U.S. soldiers during a fire mission in Helmand Province, Afghanistan in June 2019. (Sgt Jordan Trent/Us Army Handout/EPA-EFE/REX/Shutterstock)
Columnist

Withdrawing U.S. troops from Afghanistan was one of President Trump’s signature campaign promises. It would be highly ironic if his impulsive decision Monday to halt peace talks with the Taliban ultimately caused him to escalate the war he sought to wind down.

Trump’s fondness for stopping what he calls “endless wars” has long rankled the U.S. foreign policy establishment. They firmly believe in the U.S. missions to combat Islamic terrorism that have led to long-term troop deployments in a host of countries. The establishment is surely pleased with Trump’s decision.

Whether Trump will be so pleased with himself in a few months is another question. Indeed, his announcement on Tuesday that he fired national security adviser John Bolton, his administration’s chief hawk, suggests he might be having second thoughts. He made these decisions after the Taliban took responsibility for an attack in Kabul this past Thursday that killed an American. But now that the Taliban’s peace feelers, feeble as they might have been, have been rejected, the Taliban has an obvious strategic option: vastly escalate its war efforts and target other Western personnel. The aim would be simple: make it so that the continued U.S. presence in Afghanistan causes more pain to the United States and its allies to force Trump back to the table.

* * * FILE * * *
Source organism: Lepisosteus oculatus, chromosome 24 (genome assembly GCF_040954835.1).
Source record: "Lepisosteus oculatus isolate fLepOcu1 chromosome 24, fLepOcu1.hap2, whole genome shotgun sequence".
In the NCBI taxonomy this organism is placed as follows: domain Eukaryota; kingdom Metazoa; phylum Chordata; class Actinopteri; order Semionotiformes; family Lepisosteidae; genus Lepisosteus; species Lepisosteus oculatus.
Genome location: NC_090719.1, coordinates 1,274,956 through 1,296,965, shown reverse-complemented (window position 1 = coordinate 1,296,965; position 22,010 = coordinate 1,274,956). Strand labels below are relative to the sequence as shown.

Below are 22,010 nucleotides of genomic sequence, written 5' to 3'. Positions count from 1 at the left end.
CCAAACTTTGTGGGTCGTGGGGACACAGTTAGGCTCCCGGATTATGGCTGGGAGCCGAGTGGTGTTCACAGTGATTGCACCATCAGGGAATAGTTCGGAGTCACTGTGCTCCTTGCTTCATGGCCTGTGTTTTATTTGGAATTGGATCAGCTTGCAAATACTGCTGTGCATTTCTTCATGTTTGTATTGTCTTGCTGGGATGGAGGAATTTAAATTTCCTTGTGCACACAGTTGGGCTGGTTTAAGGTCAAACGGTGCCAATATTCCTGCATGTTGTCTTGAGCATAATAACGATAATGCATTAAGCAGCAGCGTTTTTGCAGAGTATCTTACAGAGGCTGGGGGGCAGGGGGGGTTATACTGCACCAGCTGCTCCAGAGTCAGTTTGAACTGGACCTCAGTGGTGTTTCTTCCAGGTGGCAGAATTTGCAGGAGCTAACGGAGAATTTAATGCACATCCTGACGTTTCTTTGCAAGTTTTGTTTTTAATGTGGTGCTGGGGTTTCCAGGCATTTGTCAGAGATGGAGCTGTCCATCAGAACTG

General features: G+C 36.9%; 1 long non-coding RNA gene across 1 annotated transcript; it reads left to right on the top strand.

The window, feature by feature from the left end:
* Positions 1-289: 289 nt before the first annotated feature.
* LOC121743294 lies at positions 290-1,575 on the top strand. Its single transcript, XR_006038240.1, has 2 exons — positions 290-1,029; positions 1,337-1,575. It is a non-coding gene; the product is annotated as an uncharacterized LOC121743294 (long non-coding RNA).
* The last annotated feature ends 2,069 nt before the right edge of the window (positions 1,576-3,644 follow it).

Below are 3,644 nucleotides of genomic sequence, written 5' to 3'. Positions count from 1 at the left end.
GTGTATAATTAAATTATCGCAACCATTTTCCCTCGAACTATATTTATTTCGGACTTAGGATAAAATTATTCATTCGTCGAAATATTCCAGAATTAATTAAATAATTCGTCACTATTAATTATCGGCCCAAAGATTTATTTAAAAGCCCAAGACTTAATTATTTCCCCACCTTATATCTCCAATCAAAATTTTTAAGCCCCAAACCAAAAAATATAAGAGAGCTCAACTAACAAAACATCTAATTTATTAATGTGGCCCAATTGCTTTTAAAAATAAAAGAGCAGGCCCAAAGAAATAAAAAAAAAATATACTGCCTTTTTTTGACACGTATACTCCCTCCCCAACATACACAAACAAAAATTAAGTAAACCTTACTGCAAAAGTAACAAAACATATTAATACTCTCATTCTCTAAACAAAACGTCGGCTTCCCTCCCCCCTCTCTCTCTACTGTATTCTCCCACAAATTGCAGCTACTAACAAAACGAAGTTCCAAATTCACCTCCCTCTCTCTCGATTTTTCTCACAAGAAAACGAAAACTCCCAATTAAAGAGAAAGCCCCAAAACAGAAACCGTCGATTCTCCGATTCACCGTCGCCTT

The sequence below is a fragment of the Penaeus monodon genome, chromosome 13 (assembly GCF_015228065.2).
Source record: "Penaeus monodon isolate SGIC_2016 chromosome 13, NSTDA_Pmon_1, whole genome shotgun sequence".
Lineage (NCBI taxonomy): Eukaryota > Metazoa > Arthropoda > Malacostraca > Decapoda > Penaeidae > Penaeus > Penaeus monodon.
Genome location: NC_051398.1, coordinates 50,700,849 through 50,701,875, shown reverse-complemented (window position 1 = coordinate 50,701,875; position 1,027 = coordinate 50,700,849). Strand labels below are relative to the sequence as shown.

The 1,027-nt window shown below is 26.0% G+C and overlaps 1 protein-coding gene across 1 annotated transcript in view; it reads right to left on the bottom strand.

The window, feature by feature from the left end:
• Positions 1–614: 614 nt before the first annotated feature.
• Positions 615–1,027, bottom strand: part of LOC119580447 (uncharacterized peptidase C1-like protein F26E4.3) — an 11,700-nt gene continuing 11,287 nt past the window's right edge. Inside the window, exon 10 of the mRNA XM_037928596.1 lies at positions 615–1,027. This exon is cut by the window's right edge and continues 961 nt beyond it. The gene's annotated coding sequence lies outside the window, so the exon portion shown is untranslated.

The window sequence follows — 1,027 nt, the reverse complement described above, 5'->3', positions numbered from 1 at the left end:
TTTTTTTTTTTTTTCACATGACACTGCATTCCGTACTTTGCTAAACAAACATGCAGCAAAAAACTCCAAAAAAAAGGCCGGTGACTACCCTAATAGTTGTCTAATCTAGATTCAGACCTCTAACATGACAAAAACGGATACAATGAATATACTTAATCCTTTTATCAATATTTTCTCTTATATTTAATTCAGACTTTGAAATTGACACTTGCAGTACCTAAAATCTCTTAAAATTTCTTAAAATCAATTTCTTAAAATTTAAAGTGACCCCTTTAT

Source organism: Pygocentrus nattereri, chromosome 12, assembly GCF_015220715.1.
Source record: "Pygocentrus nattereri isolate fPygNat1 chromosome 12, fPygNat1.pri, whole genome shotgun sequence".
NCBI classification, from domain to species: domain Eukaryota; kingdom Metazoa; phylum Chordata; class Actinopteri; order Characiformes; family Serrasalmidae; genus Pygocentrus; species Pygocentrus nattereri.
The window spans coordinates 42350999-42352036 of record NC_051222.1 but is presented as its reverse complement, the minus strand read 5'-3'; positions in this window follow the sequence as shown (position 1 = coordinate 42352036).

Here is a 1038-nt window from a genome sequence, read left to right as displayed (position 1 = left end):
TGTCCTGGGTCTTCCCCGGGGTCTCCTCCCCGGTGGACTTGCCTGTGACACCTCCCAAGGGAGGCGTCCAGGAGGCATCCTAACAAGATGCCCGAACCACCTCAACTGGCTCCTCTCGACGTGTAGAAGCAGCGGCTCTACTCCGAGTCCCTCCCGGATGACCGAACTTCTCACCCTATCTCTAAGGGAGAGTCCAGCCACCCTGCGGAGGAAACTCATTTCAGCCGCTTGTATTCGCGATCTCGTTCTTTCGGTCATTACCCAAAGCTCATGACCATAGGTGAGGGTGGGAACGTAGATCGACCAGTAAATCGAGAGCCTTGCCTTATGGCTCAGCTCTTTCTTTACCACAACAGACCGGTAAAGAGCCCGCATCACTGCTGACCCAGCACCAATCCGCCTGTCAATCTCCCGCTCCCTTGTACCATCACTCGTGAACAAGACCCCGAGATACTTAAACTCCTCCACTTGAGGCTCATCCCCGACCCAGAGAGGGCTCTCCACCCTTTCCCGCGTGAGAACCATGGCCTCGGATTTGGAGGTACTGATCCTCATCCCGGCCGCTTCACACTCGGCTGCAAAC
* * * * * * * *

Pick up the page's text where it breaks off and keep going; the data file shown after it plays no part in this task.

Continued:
Trump would likely not take the bait at first. He likes to appear strong, and bargaining in the face of increased pressure will make him look weak. He would prefer to ignore those provocations, much as he has overlooked North Korea’s missile tests in the past year in the hopes that North Korean officialswill come back to the bargaining table without Trump appearing to submit to them. If that’s all the pressure the Taliban can bring to bear, Trump will likely be in the clear politically.

The difficulties come if the Taliban can mount sustained military pressure that the Afghan military finds difficult to control. Should it begin to make more headway, U.S. military brass would surely make the same recommendation they made to President Barack Obama in 2010: Increase U.S. military involvement to reverse Taliban gains.

This is where Trump’s political interests and U.S. strategic interests would likely diverge. He surely does not want to reverse a central political promise in an election year. The media would likely play this as a failure on his part. Every American killed or wounded in combat would be widely publicized to levy maximum collateral damage on Trump’s political standing. U.S. interests would require him to bite the bullet and soldier on. But caught between the Scylla of reversing himself and the Charybdis of a hike in casualties, Trump would surely be tempted to let the Afghan government falter and perhaps fall.